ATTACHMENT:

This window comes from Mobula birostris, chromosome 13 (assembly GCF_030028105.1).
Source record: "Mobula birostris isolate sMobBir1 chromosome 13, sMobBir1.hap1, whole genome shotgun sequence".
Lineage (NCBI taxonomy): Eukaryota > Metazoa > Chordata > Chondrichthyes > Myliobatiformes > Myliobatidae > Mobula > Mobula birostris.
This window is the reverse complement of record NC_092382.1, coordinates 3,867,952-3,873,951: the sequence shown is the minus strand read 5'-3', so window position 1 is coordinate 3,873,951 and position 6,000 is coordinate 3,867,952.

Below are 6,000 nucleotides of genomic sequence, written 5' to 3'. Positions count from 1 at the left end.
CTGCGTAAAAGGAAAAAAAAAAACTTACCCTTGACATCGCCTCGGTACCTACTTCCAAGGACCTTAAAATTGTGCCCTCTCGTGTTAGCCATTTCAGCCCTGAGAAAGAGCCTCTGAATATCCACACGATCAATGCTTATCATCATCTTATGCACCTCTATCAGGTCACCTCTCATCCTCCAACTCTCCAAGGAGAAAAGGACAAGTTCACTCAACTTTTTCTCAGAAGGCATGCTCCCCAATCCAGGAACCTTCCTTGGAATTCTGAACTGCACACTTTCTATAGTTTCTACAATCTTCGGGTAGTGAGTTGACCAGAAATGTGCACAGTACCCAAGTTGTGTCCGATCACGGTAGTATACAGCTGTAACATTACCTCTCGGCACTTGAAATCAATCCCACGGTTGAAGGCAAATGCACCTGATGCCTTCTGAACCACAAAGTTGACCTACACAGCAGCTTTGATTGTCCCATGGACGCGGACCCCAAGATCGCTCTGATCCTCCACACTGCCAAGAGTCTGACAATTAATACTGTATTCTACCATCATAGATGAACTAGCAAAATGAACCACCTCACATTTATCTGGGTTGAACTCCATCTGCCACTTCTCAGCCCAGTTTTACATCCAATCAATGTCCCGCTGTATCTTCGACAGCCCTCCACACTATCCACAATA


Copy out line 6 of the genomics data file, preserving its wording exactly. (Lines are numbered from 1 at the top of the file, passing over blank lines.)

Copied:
CTGCGTAAAAGGAAAAAAAAAAACTTACCCTTGACATCGCCTCGGTACCTACTTCCAAGGACCTTAAAATTGTGCCCTCTCGTGTTAGCCATTTCAGCCCTGAGAAAGAGCCTCTGAATATCCACACGATCAATGCTTATCATCATCTTATGCACCTCTATCAGGTCACCTCTCATCCTCCAACTCTCCAAGGAGAAAAGGACAAGTTCACTCAACTTTTTCTCAGAAGGCATGCTCCCCAATCCAGGAACCTTCCTTGGAATTCTGAACTGCACACTTTCTATAGTTTCTACAATCTTCGGGTAGTGAGTTGACCAGAAATGTGCACAGTACCCAAGTTGTGTCCGATCACGGTAGTATACAGCTGTAACATTACCTCTCGGCACTTGAAATCAATCCCACGGTTGAAGGCAAATGCACCTGATGCCTTCTGAACCACAAAGTTGACCTACACAGCAGCTTTGATTGTCCCATGGACGCGGACCCCAAGATCGCTCTGATCCTCCACACTGCCAAGAGTCTGACAATTAATACTGTATTCTACCATCATAGATGAACTAGCAAAATGAACCACCTCACATTTATCTGGGTTGAACTCCATCTGCCACTTCTCAGCCCAGTTTTACATCCAATCAATGTCCCGCTGTATCTTCGACAGCCCTCCACACTATCCACAATA